The term “development partners” has been in vogue for quite some time in the donor circles of Islamabad. It’s a euphemism for more than a dozen multilateral and bilateral agencies that provide Pakistan with foreign assistance, mostly for social-sector and infrastructure development projects. However, slowly but surely, these partners have developed a predilection for extending more loans and less grants.
Between FY10 and FY19, Pakistan received roughly $66 billion in total foreign assistance through the official government channel, as per calculations based on the Economic Affairs Division data. Out of this colossal sum, 92 percent was accounted for by “loans”. Only $5 billion, or 8 percent of total assistance, was in the form of “grants,” which don’t need to be returned. This has implications on debt burden.
During the ongoing decade, as the illustration shows, the share of grants in foreign assistance has been on a gradual decline. Peaking at 26 percent in FY11, grants’ share had fallen to 3 percent by FY19. While there is slight recovery on this front thus far in FY20 – grants amounted to 8 percent of all foreign assistance received in 4MFY20 – the major factors behind the broader trend are worth analyzing.
First, grants have suffered the most on account of waning US assistance, especially since the second Obama term. From $404 million in FY11, grants from US had had slimmed down to $91 million in FY19. America is still the leader in providing grants to Pakistan, albeit the scale has diminished compared to earlier this decade.
Second, since the great floods of 2010, and another major flood the year after that, a sort of “donor fatigue” had started setting in vis-à-vis Pakistan. While grant assistance to Pakistan was center stage in those years, donors had to contend with other humanitarian crises happening in the world at that time. So, it is understandable if, in subsequent years, donors’ grant funding had lower exposure to Pakistan.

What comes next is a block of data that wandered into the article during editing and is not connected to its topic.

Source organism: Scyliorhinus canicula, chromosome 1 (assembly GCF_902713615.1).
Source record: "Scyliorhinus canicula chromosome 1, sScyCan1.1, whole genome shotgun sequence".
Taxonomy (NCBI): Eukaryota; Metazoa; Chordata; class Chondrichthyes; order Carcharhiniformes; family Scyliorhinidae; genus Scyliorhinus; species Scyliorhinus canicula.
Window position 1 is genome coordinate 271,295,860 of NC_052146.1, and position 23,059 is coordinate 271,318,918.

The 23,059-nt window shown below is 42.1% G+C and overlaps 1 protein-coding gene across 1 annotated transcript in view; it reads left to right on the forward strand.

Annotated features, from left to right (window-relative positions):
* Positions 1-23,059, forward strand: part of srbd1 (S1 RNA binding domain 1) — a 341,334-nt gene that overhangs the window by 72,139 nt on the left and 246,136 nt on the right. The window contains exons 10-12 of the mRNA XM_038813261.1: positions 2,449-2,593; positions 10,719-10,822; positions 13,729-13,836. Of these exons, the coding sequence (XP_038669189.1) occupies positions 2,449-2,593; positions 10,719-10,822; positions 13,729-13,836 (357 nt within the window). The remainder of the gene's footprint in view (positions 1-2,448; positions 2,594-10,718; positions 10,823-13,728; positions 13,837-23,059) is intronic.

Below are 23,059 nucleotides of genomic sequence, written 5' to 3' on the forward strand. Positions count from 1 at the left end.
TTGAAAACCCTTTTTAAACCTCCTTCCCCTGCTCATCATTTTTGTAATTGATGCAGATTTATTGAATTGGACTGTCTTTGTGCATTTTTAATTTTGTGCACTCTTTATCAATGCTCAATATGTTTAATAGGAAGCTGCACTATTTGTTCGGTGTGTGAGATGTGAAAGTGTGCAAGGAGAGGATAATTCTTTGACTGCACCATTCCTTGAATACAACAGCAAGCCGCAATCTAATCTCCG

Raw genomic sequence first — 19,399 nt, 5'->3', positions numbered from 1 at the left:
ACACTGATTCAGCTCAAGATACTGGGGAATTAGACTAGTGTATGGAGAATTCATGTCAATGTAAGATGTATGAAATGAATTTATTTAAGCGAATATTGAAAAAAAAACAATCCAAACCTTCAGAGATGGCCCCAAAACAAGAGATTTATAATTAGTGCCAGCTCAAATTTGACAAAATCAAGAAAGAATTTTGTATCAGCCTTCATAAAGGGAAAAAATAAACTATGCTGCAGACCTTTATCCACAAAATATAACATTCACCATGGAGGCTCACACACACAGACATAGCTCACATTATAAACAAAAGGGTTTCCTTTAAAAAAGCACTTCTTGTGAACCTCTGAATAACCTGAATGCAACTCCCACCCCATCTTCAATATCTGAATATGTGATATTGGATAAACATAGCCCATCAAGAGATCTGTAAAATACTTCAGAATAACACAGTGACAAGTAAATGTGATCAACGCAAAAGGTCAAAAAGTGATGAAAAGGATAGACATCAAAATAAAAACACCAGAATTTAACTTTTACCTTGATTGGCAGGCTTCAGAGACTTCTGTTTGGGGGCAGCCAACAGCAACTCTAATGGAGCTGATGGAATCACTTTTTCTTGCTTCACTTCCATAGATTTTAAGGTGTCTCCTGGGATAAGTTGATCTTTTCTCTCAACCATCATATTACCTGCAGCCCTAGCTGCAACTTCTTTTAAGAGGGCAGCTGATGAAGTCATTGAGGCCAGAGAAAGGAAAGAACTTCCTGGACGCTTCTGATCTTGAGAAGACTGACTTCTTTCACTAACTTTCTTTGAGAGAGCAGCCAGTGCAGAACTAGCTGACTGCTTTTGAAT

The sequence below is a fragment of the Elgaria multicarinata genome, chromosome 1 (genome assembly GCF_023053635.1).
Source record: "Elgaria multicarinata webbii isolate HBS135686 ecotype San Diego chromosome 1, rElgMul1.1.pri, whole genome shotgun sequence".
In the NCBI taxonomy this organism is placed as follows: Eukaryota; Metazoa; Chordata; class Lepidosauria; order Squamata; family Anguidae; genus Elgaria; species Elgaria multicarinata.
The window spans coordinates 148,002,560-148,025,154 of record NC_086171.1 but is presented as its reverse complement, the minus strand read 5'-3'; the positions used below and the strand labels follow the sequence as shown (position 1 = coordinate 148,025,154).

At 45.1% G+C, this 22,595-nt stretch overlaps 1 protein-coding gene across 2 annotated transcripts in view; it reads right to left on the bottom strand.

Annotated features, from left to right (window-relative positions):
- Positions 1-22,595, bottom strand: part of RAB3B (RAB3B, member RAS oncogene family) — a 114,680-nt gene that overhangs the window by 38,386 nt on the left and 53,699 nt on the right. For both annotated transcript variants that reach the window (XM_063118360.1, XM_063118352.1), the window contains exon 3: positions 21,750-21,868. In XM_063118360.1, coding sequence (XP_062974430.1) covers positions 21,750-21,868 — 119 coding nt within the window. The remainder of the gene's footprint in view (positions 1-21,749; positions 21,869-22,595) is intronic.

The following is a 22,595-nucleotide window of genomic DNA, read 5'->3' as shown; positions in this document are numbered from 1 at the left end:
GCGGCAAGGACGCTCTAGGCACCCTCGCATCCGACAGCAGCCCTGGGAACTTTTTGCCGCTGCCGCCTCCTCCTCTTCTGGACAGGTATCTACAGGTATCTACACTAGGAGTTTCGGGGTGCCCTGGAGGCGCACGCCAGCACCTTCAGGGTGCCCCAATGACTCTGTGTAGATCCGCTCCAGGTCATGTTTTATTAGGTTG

Third, the rising concentration of loans in the assistance mix – from 74 percent in FY11, loans accounted for an overwhelming 97 percent of total foreign assistance in FY19 – also reflects the decline of Pakistan’s diplomatic importance for the West. Around 2014, CPEC was first touted as a “game changer” – but the reaction from bilateral donors (US, UK, etc.) was not to pump extraordinary grants to keep Pakistan engaged. Theirs was more a sense of relief that China would finally step in and pick up the tab. China did step up, but the assistance was mainly in the form of loans, not grants.
And fourth, the Pakistani authorities that engage the donors needed to do a better job of removing the lacuna in the system that snarl up donor funding. Since the 18th Amendment, provinces have become major recipients of foreign assistance, especially in the agriculture, education, health and water sectors. However, smooth release of grant-based funds is affected by lack of timely coordination and cooperation between federal and provincial authorities as well as unsatisfactory project outcomes in the donors’ eyes.
To receive more grant-based funding, the EAD and the provincial governments need to not only address internal procedural and technical bottlenecks, but they must also work together to market new projects better so that they have a reasonable shot at securing grants instead of merely signing loan agreements. It’s not that they will not find an audience. After all, country representatives of major donors have an incentive to find and fund promising projects that help drive their organizational goals. Sell it to them better.